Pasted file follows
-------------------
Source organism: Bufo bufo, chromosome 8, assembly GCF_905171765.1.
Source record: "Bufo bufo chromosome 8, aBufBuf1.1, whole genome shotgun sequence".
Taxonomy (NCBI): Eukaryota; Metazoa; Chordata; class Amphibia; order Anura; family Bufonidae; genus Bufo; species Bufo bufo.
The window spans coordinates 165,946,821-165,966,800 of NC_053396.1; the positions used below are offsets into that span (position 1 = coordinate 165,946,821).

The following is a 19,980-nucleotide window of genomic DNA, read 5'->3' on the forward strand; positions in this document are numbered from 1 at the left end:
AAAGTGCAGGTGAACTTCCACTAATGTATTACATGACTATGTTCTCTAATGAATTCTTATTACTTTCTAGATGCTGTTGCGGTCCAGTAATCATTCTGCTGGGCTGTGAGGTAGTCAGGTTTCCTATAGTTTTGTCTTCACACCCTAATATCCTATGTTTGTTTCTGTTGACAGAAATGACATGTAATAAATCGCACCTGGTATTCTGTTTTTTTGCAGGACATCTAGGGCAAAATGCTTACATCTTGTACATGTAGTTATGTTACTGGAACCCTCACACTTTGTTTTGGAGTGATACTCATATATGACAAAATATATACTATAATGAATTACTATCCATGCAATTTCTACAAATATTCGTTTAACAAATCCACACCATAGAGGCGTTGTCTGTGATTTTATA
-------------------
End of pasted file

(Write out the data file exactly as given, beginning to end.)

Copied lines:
Source organism: Bufo bufo, chromosome 8, assembly GCF_905171765.1.
Source record: "Bufo bufo chromosome 8, aBufBuf1.1, whole genome shotgun sequence".
Taxonomy (NCBI): Eukaryota; Metazoa; Chordata; class Amphibia; order Anura; family Bufonidae; genus Bufo; species Bufo bufo.
The window spans coordinates 165,946,821-165,966,800 of NC_053396.1; the positions used below are offsets into that span (position 1 = coordinate 165,946,821).

The following is a 19,980-nucleotide window of genomic DNA, read 5'->3' on the forward strand; positions in this document are numbered from 1 at the left end:
AAAGTGCAGGTGAACTTCCACTAATGTATTACATGACTATGTTCTCTAATGAATTCTTATTACTTTCTAGATGCTGTTGCGGTCCAGTAATCATTCTGCTGGGCTGTGAGGTAGTCAGGTTTCCTATAGTTTTGTCTTCACACCCTAATATCCTATGTTTGTTTCTGTTGACAGAAATGACATGTAATAAATCGCACCTGGTATTCTGTTTTTTTGCAGGACATCTAGGGCAAAATGCTTACATCTTGTACATGTAGTTATGTTACTGGAACCCTCACACTTTGTTTTGGAGTGATACTCATATATGACAAAATATATACTATAATGAATTACTATCCATGCAATTTCTACAAATATTCGTTTAACAAATCCACACCATAGAGGCGTTGTCTGTGATTTTATA